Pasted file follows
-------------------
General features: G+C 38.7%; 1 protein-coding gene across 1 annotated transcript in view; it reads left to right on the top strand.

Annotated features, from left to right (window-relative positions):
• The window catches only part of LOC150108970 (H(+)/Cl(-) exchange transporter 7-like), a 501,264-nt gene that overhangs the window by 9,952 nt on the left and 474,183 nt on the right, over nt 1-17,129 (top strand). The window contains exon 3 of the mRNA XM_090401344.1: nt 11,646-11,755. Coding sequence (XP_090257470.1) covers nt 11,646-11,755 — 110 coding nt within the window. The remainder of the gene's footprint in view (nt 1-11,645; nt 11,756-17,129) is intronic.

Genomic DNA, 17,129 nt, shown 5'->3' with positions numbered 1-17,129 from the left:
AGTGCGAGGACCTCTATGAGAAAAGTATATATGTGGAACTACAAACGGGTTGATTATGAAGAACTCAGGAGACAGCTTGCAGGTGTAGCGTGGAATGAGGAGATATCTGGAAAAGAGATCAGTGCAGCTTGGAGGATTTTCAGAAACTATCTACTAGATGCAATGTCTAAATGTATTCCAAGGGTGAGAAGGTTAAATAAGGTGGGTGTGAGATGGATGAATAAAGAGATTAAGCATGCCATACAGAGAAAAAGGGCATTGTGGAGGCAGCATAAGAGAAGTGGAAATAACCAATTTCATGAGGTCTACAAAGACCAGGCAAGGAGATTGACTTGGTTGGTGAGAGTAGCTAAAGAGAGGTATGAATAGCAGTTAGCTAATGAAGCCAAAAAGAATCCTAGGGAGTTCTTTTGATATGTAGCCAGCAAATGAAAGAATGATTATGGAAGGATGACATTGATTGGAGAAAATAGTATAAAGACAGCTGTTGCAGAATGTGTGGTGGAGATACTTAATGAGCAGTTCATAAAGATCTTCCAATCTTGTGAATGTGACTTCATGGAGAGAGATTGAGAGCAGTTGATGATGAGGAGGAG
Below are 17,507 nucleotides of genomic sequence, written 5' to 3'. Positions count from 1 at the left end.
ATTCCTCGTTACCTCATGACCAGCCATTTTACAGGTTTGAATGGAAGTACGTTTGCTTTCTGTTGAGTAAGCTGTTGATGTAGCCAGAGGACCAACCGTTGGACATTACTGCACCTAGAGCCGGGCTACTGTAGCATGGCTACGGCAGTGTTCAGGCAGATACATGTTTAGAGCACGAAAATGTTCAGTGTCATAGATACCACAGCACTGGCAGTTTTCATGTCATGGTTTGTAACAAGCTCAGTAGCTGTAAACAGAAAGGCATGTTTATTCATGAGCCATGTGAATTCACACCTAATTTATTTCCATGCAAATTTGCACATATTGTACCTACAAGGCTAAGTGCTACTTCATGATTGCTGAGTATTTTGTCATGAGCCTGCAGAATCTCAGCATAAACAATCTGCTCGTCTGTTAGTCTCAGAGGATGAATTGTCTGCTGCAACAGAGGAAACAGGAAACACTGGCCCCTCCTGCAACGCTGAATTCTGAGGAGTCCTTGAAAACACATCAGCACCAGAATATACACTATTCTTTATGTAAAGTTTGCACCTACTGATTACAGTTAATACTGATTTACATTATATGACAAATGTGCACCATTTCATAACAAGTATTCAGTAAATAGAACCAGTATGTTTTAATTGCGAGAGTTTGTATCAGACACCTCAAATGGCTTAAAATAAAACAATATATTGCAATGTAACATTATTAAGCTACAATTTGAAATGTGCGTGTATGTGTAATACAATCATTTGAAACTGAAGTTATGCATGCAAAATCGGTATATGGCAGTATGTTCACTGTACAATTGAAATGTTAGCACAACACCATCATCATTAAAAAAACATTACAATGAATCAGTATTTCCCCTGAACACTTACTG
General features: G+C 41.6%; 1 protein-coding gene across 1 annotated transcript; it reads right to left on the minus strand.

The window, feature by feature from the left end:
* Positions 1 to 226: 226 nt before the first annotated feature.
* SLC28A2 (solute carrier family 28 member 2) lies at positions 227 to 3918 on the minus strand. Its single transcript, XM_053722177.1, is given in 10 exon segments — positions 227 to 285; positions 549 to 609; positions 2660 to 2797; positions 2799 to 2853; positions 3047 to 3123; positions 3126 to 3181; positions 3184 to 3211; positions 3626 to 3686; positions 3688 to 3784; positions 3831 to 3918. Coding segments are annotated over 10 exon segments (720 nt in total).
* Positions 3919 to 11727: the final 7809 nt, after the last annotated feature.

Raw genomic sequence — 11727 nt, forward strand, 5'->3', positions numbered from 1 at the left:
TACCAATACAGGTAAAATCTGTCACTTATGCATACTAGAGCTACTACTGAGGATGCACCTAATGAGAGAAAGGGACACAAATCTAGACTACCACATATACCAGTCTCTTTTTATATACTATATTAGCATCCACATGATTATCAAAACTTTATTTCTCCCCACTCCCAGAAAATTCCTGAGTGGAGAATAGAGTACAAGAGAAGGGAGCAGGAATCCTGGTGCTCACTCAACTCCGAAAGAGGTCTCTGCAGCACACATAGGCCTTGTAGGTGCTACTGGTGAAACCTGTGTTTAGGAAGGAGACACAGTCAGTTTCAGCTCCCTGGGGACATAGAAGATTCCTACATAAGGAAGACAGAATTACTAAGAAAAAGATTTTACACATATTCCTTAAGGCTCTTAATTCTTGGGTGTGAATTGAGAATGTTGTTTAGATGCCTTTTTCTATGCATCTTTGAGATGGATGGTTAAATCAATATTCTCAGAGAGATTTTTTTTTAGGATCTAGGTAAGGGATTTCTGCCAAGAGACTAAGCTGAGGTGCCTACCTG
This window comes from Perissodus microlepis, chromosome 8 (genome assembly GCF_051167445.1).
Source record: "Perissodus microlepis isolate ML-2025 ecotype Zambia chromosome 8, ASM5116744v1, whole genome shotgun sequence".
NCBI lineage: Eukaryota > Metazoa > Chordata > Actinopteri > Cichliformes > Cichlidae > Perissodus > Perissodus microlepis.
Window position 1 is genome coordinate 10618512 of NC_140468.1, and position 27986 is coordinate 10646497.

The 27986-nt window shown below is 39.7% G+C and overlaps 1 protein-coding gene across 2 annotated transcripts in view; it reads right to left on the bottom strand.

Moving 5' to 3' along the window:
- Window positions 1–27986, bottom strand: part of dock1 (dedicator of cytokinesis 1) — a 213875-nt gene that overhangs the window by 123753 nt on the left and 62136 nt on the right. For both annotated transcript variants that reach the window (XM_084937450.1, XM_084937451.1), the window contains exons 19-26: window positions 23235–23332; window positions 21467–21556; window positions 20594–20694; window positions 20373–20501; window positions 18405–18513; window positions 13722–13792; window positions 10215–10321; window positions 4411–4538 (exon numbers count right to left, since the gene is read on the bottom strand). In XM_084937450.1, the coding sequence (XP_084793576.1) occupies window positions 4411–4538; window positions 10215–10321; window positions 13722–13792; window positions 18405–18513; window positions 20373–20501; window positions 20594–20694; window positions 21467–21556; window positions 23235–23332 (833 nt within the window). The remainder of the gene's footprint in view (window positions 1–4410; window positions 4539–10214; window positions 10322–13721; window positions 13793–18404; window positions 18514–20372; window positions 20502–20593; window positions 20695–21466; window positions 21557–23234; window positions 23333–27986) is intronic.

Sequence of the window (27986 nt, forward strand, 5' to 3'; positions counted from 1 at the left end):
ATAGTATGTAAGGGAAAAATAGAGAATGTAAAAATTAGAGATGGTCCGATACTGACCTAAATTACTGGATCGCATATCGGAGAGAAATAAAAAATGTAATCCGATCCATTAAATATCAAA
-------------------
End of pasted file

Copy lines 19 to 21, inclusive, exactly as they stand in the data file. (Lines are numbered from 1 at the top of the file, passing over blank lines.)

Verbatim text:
The 27986-nt window shown below is 39.7% G+C and overlaps 1 protein-coding gene across 2 annotated transcripts in view; it reads right to left on the bottom strand.

Moving 5' to 3' along the window:
- Window positions 1–27986, bottom strand: part of dock1 (dedicator of cytokinesis 1) — a 213875-nt gene that overhangs the window by 123753 nt on the left and 62136 nt on the right. For both annotated transcript variants that reach the window (XM_084937450.1, XM_084937451.1), the window contains exons 19-26: window positions 23235–23332; window positions 21467–21556; window positions 20594–20694; window positions 20373–20501; window positions 18405–18513; window positions 13722–13792; window positions 10215–10321; window positions 4411–4538 (exon numbers count right to left, since the gene is read on the bottom strand). In XM_084937450.1, the coding sequence (XP_084793576.1) occupies window positions 4411–4538; window positions 10215–10321; window positions 13722–13792; window positions 18405–18513; window positions 20373–20501; window positions 20594–20694; window positions 21467–21556; window positions 23235–23332 (833 nt within the window). The remainder of the gene's footprint in view (window positions 1–4410; window positions 4539–10214; window positions 10322–13721; window positions 13793–18404; window positions 18514–20372; window positions 20502–20593; window positions 20695–21466; window positions 21557–23234; window positions 23333–27986) is intronic.